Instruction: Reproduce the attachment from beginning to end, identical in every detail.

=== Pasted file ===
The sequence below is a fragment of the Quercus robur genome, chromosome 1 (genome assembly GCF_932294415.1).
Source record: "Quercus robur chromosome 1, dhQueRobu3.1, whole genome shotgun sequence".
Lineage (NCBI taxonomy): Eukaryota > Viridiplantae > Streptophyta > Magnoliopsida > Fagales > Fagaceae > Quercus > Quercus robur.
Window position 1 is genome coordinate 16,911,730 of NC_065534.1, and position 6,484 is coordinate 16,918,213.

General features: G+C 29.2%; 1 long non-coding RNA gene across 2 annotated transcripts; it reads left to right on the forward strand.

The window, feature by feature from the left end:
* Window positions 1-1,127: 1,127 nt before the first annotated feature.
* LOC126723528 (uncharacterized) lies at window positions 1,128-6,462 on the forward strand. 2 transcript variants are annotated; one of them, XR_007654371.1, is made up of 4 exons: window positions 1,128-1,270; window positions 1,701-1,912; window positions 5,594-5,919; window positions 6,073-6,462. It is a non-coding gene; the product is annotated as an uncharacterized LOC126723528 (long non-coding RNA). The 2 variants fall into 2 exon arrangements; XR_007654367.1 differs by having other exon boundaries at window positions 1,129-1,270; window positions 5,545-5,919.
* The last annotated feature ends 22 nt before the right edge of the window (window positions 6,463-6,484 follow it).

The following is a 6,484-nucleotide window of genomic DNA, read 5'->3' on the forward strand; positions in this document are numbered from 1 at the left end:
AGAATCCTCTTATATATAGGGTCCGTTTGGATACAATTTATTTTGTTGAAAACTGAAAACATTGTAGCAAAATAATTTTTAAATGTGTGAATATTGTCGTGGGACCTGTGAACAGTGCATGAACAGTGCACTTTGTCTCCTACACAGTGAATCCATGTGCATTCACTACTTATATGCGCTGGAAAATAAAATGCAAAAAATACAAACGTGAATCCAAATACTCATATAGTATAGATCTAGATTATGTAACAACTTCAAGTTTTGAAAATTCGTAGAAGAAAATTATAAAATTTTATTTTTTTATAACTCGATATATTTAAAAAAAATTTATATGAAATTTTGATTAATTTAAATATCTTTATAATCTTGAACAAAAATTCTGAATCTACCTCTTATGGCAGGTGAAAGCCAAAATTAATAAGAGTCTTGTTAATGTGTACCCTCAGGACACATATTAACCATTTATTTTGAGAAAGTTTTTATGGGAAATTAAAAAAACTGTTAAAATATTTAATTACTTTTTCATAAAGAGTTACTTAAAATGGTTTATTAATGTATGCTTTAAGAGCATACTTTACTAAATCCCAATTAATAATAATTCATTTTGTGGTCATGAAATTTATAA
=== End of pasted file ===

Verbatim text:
The sequence below is a fragment of the Quercus robur genome, chromosome 1 (genome assembly GCF_932294415.1).
Source record: "Quercus robur chromosome 1, dhQueRobu3.1, whole genome shotgun sequence".
Lineage (NCBI taxonomy): Eukaryota > Viridiplantae > Streptophyta > Magnoliopsida > Fagales > Fagaceae > Quercus > Quercus robur.
Window position 1 is genome coordinate 16,911,730 of NC_065534.1, and position 6,484 is coordinate 16,918,213.

General features: G+C 29.2%; 1 long non-coding RNA gene across 2 annotated transcripts; it reads left to right on the forward strand.

The window, feature by feature from the left end:
* Window positions 1-1,127: 1,127 nt before the first annotated feature.
* LOC126723528 (uncharacterized) lies at window positions 1,128-6,462 on the forward strand. 2 transcript variants are annotated; one of them, XR_007654371.1, is made up of 4 exons: window positions 1,128-1,270; window positions 1,701-1,912; window positions 5,594-5,919; window positions 6,073-6,462. It is a non-coding gene; the product is annotated as an uncharacterized LOC126723528 (long non-coding RNA). The 2 variants fall into 2 exon arrangements; XR_007654367.1 differs by having other exon boundaries at window positions 1,129-1,270; window positions 5,545-5,919.
* The last annotated feature ends 22 nt before the right edge of the window (window positions 6,463-6,484 follow it).

The following is a 6,484-nucleotide window of genomic DNA, read 5'->3' on the forward strand; positions in this document are numbered from 1 at the left end:
AGAATCCTCTTATATATAGGGTCCGTTTGGATACAATTTATTTTGTTGAAAACTGAAAACATTGTAGCAAAATAATTTTTAAATGTGTGAATATTGTCGTGGGACCTGTGAACAGTGCATGAACAGTGCACTTTGTCTCCTACACAGTGAATCCATGTGCATTCACTACTTATATGCGCTGGAAAATAAAATGCAAAAAATACAAACGTGAATCCAAATACTCATATAGTATAGATCTAGATTATGTAACAACTTCAAGTTTTGAAAATTCGTAGAAGAAAATTATAAAATTTTATTTTTTTATAACTCGATATATTTAAAAAAAATTTATATGAAATTTTGATTAATTTAAATATCTTTATAATCTTGAACAAAAATTCTGAATCTACCTCTTATGGCAGGTGAAAGCCAAAATTAATAAGAGTCTTGTTAATGTGTACCCTCAGGACACATATTAACCATTTATTTTGAGAAAGTTTTTATGGGAAATTAAAAAAACTGTTAAAATATTTAATTACTTTTTCATAAAGAGTTACTTAAAATGGTTTATTAATGTATGCTTTAAGAGCATACTTTACTAAATCCCAATTAATAATAATTCATTTTGTGGTCATGAAATTTATAA